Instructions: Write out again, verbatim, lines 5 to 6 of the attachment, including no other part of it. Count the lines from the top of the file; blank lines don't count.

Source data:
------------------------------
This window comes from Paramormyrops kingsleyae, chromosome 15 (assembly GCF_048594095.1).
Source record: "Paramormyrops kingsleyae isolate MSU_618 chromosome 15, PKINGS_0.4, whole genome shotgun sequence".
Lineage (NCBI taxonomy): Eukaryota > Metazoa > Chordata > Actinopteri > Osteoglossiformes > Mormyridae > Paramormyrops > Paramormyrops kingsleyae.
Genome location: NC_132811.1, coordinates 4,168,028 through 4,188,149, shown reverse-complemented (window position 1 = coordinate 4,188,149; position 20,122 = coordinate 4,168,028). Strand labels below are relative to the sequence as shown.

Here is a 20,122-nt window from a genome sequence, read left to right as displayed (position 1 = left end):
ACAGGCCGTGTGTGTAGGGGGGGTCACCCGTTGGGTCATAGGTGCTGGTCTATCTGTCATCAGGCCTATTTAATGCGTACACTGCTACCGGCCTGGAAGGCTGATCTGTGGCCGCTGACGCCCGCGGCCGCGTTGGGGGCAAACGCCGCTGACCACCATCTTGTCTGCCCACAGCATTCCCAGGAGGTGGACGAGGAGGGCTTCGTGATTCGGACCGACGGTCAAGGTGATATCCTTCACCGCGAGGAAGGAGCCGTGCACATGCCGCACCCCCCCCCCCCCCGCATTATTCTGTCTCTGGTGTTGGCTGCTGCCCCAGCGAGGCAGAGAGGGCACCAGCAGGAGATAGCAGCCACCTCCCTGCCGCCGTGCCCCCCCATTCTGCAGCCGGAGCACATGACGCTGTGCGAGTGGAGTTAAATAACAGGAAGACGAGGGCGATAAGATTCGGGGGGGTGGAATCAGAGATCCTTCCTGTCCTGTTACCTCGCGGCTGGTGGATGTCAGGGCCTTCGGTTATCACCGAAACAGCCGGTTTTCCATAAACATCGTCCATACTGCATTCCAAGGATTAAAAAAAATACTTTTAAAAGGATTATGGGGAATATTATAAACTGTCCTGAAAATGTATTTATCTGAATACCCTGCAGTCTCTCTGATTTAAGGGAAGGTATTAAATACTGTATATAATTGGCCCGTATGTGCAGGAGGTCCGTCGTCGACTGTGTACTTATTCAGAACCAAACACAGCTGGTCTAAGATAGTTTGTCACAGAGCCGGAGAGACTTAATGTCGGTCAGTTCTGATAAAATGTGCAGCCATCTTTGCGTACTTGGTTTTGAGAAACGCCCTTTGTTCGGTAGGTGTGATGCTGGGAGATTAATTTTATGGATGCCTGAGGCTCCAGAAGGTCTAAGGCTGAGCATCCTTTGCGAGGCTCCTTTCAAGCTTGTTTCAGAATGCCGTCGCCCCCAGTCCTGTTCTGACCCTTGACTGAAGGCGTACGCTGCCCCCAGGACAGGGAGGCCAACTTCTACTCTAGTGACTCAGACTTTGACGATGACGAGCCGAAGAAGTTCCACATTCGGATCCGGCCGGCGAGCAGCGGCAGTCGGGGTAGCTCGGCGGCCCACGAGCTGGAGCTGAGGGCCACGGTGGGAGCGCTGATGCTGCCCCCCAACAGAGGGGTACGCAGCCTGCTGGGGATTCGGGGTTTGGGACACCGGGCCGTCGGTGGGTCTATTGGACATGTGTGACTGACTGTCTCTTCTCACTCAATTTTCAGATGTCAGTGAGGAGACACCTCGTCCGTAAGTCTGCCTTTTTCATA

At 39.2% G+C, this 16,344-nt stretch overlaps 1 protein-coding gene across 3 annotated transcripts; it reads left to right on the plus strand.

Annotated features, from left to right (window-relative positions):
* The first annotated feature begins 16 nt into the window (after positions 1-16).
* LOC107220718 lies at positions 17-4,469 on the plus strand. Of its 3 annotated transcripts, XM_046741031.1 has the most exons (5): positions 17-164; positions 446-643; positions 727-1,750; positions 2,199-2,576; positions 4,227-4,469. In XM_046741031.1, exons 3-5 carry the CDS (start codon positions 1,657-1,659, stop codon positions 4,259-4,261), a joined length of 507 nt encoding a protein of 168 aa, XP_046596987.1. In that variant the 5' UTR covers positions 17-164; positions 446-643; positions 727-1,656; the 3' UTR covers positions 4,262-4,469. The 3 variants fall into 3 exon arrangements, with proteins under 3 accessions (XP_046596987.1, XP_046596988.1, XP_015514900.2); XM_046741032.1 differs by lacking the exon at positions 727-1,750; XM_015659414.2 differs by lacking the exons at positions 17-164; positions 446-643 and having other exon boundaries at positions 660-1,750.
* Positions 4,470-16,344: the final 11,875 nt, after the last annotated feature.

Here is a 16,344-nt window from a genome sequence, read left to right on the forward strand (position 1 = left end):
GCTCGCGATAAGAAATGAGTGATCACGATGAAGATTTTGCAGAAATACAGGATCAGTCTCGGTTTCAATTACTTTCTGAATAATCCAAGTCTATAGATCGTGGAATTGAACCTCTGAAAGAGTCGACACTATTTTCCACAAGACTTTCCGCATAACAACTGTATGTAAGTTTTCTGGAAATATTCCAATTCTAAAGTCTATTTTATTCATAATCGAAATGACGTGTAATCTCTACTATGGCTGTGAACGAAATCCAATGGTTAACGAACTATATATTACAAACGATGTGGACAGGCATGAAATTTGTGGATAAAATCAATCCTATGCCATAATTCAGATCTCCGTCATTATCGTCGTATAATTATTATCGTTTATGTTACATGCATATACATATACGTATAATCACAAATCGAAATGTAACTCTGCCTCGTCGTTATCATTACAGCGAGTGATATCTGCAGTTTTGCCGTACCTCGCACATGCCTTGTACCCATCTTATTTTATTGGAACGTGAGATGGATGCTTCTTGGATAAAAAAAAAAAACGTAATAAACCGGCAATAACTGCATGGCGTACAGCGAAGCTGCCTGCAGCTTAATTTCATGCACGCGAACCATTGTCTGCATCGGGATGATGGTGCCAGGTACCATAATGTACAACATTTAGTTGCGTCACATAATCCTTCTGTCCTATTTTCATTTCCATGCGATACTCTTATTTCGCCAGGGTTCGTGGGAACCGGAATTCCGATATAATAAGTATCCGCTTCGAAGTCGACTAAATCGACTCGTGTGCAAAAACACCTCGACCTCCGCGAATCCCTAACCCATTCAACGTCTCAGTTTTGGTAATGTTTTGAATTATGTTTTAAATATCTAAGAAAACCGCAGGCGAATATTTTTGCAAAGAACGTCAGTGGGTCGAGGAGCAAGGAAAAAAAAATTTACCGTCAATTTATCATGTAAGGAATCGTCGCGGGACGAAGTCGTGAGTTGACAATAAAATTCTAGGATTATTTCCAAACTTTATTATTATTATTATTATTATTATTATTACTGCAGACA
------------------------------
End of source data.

Here is a 20,122-nt window from a genome sequence, read left to right as displayed (position 1 = left end):
ACAGGCCGTGTGTGTAGGGGGGGTCACCCGTTGGGTCATAGGTGCTGGTCTATCTGTCATCAGGCCTATTTAATGCGTACACTGCTACCGGCCTGGAAGGCTGATCTGTGGCCGCTGACGCCCGCGGCCGCGTTGGGGGCAAACGCCGCTGACCACCATCTTGTCTGCCCACAGCATTCCCAGGAGGTGGACGAGGAGGGCTTCGTGATTCGGACCGACGGTCAAGGTGATATCCTTCACCGCGAGGAAGGAGCCGTGCACATGCCGCACCCCCCCCCCCCCCGCATTATTCTGTCTCTGGTGTTGGCTGCTGCCCCAGCGAGGCAGAGAGGGCACCAGCAGGAGATAGCAGCCACCTCCCTGCCGCCGTGCCCCCCCATTCTGCAGCCGGAGCACATGACGCTGTGCGAGTGGAGTTAAATAACAGGAAGACGAGGGCGATAAGATTCGGGGGGGTGGAATCAGAGATCCTTCCTGTCCTGTTACCTCGCGGCTGGTGGATGTCAGGGCCTTCGGTTATCACCGAAACAGCCGGTTTTCCATAAACATCGTCCATACTGCATTCCAAGGATTAAAAAAAATACTTTTAAAAGGATTATGGGGAATATTATAAACTGTCCTGAAAATGTATTTATCTGAATACCCTGCAGTCTCTCTGATTTAAGGGAAGGTATTAAATACTGTATATAATTGGCCCGTATGTGCAGGAGGTCCGTCGTCGACTGTGTACTTATTCAGAACCAAACACAGCTGGTCTAAGATAGTTTGTCACAGAGCCGGAGAGACTTAATGTCGGTCAGTTCTGATAAAATGTGCAGCCATCTTTGCGTACTTGGTTTTGAGAAACGCCCTTTGTTCGGTAGGTGTGATGCTGGGAGATTAATTTTATGGATGCCTGAGGCTCCAGAAGGTCTAAGGCTGAGCATCCTTTGCGAGGCTCCTTTCAAGCTTGTTTCAGAATGCCGTCGCCCCCAGTCCTGTTCTGACCCTTGACTGAAGGCGTACGCTGCCCCCAGGACAGGGAGGCCAACTTCTACTCTAGTGACTCAGACTTTGACGATGACGAGCCGAAGAAGTTCCACATTCGGATCCGGCCGGCGAGCAGCGGCAGTCGGGGTAGCTCGGCGGCCCACGAGCTGGAGCTGAGGGCCACGGTGGGAGCGCTGATGCTGCCCCCCAACAGAGGGGTACGCAGCCTGCTGGGGATTCGGGGTTTGGGACACCGGGCCGTCGGTGGGTCTATTGGACATGTGTGACTGACTGTCTCTTCTCACTCAATTTTCAGATGTCAGTGAGGAGACACCTCGTCCGTAAGTCTGCCTTTTTCATA